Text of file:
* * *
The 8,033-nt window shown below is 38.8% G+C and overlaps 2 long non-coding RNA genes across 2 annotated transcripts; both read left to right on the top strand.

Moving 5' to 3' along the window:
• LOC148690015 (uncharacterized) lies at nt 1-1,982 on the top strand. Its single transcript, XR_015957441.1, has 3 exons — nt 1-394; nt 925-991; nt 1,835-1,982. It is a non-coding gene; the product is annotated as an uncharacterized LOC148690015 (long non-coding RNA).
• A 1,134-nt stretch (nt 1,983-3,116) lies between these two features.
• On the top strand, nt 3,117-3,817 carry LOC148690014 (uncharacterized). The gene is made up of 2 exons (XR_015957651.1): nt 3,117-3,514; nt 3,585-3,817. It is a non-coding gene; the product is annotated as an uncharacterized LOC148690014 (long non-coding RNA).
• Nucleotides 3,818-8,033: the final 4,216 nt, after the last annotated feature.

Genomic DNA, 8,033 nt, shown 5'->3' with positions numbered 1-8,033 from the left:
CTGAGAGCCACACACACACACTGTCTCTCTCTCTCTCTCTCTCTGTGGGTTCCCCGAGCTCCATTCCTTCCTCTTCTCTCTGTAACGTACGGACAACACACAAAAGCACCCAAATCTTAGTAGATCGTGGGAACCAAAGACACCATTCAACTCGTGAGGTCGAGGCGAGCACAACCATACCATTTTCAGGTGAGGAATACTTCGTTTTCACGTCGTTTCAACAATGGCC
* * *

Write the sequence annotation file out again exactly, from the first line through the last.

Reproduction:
The 8,033-nt window shown below is 38.8% G+C and overlaps 2 long non-coding RNA genes across 2 annotated transcripts; both read left to right on the top strand.

Moving 5' to 3' along the window:
• LOC148690015 (uncharacterized) lies at nt 1-1,982 on the top strand. Its single transcript, XR_015957441.1, has 3 exons — nt 1-394; nt 925-991; nt 1,835-1,982. It is a non-coding gene; the product is annotated as an uncharacterized LOC148690015 (long non-coding RNA).
• A 1,134-nt stretch (nt 1,983-3,116) lies between these two features.
• On the top strand, nt 3,117-3,817 carry LOC148690014 (uncharacterized). The gene is made up of 2 exons (XR_015957651.1): nt 3,117-3,514; nt 3,585-3,817. It is a non-coding gene; the product is annotated as an uncharacterized LOC148690014 (long non-coding RNA).
• Nucleotides 3,818-8,033: the final 4,216 nt, after the last annotated feature.

Genomic DNA, 8,033 nt, shown 5'->3' with positions numbered 1-8,033 from the left:
CTGAGAGCCACACACACACACTGTCTCTCTCTCTCTCTCTCTCTGTGGGTTCCCCGAGCTCCATTCCTTCCTCTTCTCTCTGTAACGTACGGACAACACACAAAAGCACCCAAATCTTAGTAGATCGTGGGAACCAAAGACACCATTCAACTCGTGAGGTCGAGGCGAGCACAACCATACCATTTTCAGGTGAGGAATACTTCGTTTTCACGTCGTTTCAACAATGGCC